Join me this afternoon at@LowellArts gallery from 1 to 3 pm. I will be signing copies of my book “Shifting Sands Short Stories” during the Captured photo exhibit. Come and chat about your writing projects. We are experiencing renaissance in literature. It’s a great time to be a part of this movement.
While touring with my book around West Michigan, we have discovered the “Creative Endeavor”project at the Michigan News Agency (MNA)in Kalamazoo. In order to keep authors writing, MNA does not keep any profit from the local author book sales.
I will be writing more about this initiative. My son discovered this while looking for the Grand Rapids Magazine.
“To encourage our Creative Endeavor Project Writers, we will sell your books as a pass through and return all of the money to you, the authors. The News hopes this will encourage our writing communities to strive to do your work.”
For more info about this Creative Endeavor project go to:
Lowell, MI- While finalizing my interview draft for the WGVU Morning Show with Shelley Irwin in downtown Grand Rapids, I was able to come up with a common theme; renaissance of the written word and literature overall.
That was my final takeaway message for the audience.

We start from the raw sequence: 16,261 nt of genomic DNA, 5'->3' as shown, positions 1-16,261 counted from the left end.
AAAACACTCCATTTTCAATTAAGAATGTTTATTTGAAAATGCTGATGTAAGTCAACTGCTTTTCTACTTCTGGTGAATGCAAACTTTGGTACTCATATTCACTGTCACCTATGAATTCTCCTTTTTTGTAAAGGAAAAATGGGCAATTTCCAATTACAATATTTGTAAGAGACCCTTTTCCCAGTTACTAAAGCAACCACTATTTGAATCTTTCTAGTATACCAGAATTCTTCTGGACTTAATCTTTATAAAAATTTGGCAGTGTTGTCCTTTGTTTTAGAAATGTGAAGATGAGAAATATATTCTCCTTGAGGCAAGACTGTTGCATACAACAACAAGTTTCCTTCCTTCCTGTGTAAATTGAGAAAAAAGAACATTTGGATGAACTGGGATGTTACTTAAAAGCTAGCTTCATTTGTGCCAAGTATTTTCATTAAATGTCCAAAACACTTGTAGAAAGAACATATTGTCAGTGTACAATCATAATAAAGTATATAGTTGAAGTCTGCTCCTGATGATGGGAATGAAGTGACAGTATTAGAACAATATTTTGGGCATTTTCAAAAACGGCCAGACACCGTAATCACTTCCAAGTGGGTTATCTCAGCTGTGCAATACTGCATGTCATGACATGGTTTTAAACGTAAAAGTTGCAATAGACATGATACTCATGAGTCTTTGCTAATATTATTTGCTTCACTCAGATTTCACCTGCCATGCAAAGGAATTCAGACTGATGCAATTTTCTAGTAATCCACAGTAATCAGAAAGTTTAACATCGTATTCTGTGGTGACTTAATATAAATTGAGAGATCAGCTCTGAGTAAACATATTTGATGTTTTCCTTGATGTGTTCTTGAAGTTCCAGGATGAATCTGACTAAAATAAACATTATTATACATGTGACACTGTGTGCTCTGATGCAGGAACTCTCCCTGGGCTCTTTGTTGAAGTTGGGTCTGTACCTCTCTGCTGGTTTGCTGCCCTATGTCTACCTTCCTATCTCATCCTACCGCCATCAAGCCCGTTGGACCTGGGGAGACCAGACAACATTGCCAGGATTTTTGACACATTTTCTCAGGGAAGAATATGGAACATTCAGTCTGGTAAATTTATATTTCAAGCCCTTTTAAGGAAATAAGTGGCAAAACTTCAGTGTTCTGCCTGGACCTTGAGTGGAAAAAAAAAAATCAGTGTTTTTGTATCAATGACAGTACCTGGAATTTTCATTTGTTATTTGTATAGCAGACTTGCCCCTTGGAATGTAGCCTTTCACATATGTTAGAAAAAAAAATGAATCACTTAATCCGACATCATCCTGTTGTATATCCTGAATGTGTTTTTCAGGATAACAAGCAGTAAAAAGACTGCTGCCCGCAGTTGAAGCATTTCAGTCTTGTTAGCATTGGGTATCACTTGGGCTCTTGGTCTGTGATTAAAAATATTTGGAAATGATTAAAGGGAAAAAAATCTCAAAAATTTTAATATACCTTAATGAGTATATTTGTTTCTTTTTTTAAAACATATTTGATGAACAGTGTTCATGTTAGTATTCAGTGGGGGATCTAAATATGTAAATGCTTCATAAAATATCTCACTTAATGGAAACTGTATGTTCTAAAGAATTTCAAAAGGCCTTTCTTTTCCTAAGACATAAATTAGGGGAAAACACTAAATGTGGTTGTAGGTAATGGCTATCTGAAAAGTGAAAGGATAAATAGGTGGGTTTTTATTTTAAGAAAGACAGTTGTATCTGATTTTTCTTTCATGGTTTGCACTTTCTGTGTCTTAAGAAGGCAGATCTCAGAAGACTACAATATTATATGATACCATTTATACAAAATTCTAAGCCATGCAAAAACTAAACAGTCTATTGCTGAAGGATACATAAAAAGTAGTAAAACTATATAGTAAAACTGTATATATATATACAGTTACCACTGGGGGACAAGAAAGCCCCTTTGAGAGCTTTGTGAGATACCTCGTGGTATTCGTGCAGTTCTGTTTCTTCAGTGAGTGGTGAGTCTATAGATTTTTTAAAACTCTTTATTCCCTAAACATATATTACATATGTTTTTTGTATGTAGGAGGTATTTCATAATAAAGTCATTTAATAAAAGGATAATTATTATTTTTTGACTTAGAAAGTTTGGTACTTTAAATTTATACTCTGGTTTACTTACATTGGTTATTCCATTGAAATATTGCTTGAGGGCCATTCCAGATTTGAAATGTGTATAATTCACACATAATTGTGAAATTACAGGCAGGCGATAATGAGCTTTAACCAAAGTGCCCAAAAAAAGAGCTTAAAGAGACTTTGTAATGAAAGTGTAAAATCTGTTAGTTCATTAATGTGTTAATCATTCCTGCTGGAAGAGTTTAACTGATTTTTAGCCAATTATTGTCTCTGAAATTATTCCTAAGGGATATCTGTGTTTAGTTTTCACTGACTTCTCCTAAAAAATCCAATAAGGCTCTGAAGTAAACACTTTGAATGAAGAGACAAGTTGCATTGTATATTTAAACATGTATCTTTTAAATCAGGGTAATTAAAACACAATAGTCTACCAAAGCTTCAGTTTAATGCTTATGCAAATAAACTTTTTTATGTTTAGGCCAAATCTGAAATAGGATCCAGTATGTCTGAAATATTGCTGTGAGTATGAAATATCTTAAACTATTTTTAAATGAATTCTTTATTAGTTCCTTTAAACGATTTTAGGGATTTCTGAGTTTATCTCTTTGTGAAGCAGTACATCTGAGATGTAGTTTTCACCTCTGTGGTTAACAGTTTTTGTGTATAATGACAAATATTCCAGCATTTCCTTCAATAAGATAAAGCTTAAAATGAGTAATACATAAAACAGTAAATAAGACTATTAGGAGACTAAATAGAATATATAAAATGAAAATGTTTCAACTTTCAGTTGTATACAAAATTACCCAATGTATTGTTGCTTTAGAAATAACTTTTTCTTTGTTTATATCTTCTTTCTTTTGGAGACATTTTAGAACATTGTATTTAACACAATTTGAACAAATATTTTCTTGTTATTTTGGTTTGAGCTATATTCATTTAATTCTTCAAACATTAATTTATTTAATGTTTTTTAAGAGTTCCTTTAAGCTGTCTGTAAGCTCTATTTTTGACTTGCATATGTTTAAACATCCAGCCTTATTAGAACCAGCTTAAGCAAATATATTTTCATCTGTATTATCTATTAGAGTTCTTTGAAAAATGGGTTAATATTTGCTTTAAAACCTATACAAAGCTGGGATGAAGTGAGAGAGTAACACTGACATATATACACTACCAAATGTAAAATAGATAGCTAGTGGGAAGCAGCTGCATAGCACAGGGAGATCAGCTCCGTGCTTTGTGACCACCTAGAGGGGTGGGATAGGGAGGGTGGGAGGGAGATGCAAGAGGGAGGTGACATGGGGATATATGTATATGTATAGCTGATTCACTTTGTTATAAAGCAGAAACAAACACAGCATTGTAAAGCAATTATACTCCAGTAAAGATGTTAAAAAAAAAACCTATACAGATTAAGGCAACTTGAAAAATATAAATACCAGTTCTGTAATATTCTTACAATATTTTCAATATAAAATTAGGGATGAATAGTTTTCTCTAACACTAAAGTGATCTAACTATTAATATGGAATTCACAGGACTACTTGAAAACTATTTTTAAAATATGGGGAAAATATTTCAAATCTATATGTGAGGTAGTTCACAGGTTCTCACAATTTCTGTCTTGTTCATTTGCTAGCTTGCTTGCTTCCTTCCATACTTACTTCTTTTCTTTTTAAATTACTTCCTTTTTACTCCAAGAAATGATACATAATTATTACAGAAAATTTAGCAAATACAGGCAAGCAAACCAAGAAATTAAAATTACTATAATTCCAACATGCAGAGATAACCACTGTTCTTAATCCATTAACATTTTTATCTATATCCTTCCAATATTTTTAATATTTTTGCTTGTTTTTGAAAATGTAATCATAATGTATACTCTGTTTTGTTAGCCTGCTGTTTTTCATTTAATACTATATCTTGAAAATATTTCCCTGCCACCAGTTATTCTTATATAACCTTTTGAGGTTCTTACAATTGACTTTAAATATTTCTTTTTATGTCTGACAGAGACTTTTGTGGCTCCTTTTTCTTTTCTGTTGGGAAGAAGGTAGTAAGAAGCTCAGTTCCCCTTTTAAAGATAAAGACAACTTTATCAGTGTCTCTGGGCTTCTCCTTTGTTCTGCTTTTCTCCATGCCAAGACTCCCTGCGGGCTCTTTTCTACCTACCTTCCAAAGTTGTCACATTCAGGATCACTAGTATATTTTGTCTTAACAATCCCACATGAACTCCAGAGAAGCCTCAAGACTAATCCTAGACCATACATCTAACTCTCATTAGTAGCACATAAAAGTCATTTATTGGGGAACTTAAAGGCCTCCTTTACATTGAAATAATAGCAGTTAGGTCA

“We’re in a renaissance era of the written word,” I said. “Write every day, put together what you have written and send it out. Don’t let dust settle on your manuscripts. If you can’t find an agent or a publishing house, do it yourself. Find a self-publishing platform.”
Over the last two decades, people have been getting increasingly sick of technology and trying to figure everything out on devices, and the ever-changing algorithms.
On the other hand, the renaissance is partly thanks to Google’s keywords, business and product reviews and captioning on TV.
I’ve noticed an explosion of literature on my author’s adventures since I’ve penned “Shifting Sands Short Stories.” Poets are popping up, as well as memoirists and there is a huge demand for historical fiction.
As a true lover of history and artifacts, I brought in with me to the WGVU Studio at the Eberhard Center a remnant of a word processor; a font reel or wheel with my favorite script font 10/12. That’s all I have left of the word processor that had a screen for three sentences at the max. I bought it in 1990 at, the close to being extinct, Kmart.
“The millennials don’t know what it is, but I used the Smith- Corona word processor to write my first stories,” I said.
Irwin looked at the reel wheel with the script font puzzled.
“I am not a millennial, but I can’t figure this out either,” as she looked at the artifact.
“It was inspired by a hometown parade to the 175th anniversary of fictive Riddleyville, organized by one of the town characters,” I said. “It is about the assassination on the liberal presidential candidates.”
When Irwin asked about my favorite stories out of the collection of 13 short stories, I said: “If I had to choose it would be a toss between “The Death Song” and “The Temptation of Martin Duggan.”
“Because the characters stay with you long after you’re done reading,” I said. “My daughter-in-law Maranda asked me what was wrong with the guys.”
That’s exactly what I want; that resonation with the characters and questions left hanging in the air. That’s why I am writing a sequel to Shifting Sand Short Stories, as well as the Greenwich Meridian memoir.
“iIt’s a balancing act,” I said.